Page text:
Given the unprecedented announcements from the UK Government over the past few weeks, commercial landlords and commercial tenants are now under extreme pressure, which will almost inevitably impact on the tenant’s ability to pay rent and both parties’ ability to comply with their covenants under the lease.
In the first instance, check any relevant insurance and obtain a copy of your insurance policy to confirm whether the current situation allow your tenant (or you as the landlord) to make a claim. Some leases include a provision for suspension of rent in the event of an insured risk although these tend to apply to circumstances where the property itself is damaged.
Secondly, almost all leases will, inevitably include provisions to pay rent. If the tenant fails to pay rent, then you as the landlord have a number of options, including forfeiting the lease, distraining on goods (i.e. seizing them), issuing a statutory demand and/or a winding up petition or simply issuing proceedings to recover the outstanding rent plus interest and costs.
Almost all commercial leases allow the landlord to forfeit the lease (which may be done by changing the locks without the need for any warning or court action) if rent is unpaid. In addition, the majority of leases prohibit the tenant from setting off (reducing) rent in relation to any breach of the lease by the landlord.
Extra protection for businesses with ban on evictions for commercial tenants who miss rent payments
The Government has also, recently announced additional provisions in the draft Coronavirus bill, which is currently going through parliament.
These include protection for commercial tenants that are unable to pay rent due to the Coronavirus, over the next three months.
The bill is awaiting royal ascent and will apply to 30 June 2020, with a further option to extend this period.
In certain circumstances, a commercial lease might also allow one or other party to suspend their obligations (including rent payment) in certain specific events that are outside either party’s control. These are referred to as “force majeure” events. Many leases, particularly older leases, do not include these provisions. However, if they do, then the terms of these provisions would need to be reviewed carefully to confirm whether the current situation applies and, if so, what the effect is.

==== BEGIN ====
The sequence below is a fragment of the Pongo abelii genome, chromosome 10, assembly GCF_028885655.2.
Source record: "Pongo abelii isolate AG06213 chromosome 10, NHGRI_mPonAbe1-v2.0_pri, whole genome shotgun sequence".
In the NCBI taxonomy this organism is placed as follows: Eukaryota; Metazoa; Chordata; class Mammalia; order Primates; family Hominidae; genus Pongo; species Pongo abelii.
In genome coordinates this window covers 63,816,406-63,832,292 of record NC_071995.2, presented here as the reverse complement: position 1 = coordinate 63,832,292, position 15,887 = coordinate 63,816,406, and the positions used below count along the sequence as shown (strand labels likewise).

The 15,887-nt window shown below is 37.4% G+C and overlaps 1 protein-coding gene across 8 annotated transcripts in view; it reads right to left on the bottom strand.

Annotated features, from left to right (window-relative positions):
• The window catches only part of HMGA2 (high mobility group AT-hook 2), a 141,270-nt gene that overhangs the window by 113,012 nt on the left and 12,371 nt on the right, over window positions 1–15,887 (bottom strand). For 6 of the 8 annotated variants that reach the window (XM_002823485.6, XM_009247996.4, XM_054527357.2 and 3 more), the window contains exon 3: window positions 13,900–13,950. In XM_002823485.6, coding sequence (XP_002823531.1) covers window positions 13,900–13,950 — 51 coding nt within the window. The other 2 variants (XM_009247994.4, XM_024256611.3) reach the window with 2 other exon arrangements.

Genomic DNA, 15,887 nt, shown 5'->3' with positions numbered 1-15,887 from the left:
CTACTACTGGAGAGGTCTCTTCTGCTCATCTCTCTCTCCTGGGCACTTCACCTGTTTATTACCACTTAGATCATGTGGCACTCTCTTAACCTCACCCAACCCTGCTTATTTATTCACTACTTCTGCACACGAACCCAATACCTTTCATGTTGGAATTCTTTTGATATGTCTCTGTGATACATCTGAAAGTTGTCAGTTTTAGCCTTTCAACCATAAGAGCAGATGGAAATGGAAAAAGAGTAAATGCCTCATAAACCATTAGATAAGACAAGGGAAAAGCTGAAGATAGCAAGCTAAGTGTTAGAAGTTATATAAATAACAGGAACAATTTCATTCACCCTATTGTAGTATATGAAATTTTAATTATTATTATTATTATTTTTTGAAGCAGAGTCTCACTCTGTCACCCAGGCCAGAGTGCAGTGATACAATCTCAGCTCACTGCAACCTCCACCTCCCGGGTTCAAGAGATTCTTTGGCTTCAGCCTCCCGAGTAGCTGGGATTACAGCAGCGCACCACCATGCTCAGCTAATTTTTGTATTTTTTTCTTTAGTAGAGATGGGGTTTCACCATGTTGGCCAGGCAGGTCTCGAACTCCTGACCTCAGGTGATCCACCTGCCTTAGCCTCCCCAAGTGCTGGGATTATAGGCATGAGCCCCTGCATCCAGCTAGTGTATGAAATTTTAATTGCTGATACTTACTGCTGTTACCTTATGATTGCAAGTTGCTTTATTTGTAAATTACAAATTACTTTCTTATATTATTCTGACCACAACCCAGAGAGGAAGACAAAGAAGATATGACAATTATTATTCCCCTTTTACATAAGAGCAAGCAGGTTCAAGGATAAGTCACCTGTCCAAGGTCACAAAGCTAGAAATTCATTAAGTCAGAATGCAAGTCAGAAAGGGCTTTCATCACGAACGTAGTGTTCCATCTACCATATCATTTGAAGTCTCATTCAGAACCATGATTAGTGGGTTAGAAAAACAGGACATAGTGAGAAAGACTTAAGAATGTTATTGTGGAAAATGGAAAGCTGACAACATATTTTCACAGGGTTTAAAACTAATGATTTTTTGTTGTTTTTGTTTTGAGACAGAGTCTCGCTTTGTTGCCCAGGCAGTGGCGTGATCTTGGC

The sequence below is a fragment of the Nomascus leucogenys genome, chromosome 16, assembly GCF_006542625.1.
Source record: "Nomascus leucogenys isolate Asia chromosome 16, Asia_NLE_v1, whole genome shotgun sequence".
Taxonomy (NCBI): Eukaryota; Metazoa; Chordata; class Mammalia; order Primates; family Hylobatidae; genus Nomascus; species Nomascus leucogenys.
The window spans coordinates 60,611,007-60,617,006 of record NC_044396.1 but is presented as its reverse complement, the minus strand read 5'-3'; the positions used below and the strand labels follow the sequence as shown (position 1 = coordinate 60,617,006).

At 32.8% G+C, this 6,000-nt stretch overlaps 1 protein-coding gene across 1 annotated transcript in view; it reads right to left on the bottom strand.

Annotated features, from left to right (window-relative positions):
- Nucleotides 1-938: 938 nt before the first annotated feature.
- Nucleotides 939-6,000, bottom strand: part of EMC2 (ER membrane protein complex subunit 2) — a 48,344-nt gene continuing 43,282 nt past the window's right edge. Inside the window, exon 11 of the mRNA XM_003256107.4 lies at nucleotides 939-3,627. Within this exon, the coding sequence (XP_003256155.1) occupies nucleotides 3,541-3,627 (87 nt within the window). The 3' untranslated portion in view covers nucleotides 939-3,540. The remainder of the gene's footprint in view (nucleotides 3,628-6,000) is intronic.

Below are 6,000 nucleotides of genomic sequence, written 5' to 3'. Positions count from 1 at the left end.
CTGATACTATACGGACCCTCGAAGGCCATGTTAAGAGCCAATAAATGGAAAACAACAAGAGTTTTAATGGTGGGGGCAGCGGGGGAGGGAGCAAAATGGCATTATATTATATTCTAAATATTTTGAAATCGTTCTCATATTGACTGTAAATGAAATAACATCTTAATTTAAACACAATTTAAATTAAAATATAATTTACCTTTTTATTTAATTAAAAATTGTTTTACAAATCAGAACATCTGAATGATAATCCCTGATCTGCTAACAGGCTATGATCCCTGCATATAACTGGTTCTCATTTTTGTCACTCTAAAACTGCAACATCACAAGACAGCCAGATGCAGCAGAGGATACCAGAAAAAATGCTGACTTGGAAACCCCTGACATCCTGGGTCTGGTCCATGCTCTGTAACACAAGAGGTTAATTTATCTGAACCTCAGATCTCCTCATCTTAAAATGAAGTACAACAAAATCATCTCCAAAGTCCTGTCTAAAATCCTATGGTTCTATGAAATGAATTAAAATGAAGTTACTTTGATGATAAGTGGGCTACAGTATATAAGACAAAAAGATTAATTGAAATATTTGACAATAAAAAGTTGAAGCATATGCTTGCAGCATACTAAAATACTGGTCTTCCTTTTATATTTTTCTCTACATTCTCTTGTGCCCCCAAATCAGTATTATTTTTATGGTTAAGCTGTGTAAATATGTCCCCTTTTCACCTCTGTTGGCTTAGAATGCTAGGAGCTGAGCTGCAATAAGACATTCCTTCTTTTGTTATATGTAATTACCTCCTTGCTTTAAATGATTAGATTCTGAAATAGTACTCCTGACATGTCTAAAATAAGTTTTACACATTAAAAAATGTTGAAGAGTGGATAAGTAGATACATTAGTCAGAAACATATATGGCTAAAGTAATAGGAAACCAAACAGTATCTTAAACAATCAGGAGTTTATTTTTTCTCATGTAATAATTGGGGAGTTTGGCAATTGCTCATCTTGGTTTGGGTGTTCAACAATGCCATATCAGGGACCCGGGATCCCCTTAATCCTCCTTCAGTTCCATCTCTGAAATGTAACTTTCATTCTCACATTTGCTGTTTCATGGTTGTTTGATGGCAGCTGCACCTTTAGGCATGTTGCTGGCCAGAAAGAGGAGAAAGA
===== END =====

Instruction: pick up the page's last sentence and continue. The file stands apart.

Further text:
In the event that the tenant is unable to remain open, the following points are potentially relevant: ·
If the tenant is unable to operate it is potentially possible to argue that the lease has been “frustrated”, which could allow one or other party to terminate it. However, this would be difficult to argue, particularly if the closure was only temporary and the tenant may not wish to terminate its lease. ·
The tenant may also have specific obligations to remain open although it is very difficult to predict how the landlord would be able to enforce this obligation in the current circumstances.
It is also possible that the landlord may be in breach of their obligations to provide services and/or access, in which case, this may form grounds for the tenant to claim damages or terminate the lease in more extreme circumstances. However, it is also likely that the landlord’s obligations are limited to events within its control.
The Government has made a number of announcements, including the following, which tenants should also look into:
- a Statutory Sick Pay relief package for SMEs
- a 12-month business rates holiday for all retail, hospitality and leisure businesses in England·
- small business grant funding of £10,000 for all business in receipt of small business rate relief or rural rate relief·
- grant funding of £25,000 for retail, hospitality and leisure businesses with property with a rateable value between £15,000 and £51,000
- the Coronavirus Business Interruption Loan Scheme offering loans of up to £5 million for SMEs through the British Business Bank·
- a new lending facility from the Bank of England to help support liquidity among larger firms, helping them bridge coronavirus disruption to their cash flows through loans·
- the HMRC Time To Pay Scheme
Finally, bearing in mind that there is a significant possibility that both parties may be in breach of one or more of their obligations, and assuming that neither party wishes to terminate the lease, then as discussed this would be a potential opportunity to seek to negotiate a rental reduction and/or suspension on a case by case basis.
The Government are getting new legislation through to give tenants extra protection but it has not yet gone through yet. i.e. it will put a ban on evictions for commercial tenants who miss rent payments
It is likely that there will be further assistance provided, particularly in the event that Government have ordered some businesses to close, and we recommend that you review the position regularly and take legal advice from Perrin Myddelton’s commercial property solicitors. Please contact our Paul Dutch on firstname.lastname@example.org on any query on Covid-19 and its effect on commercial leases. Perrin Myddelton can also advise on Covid-19 rent concession letters.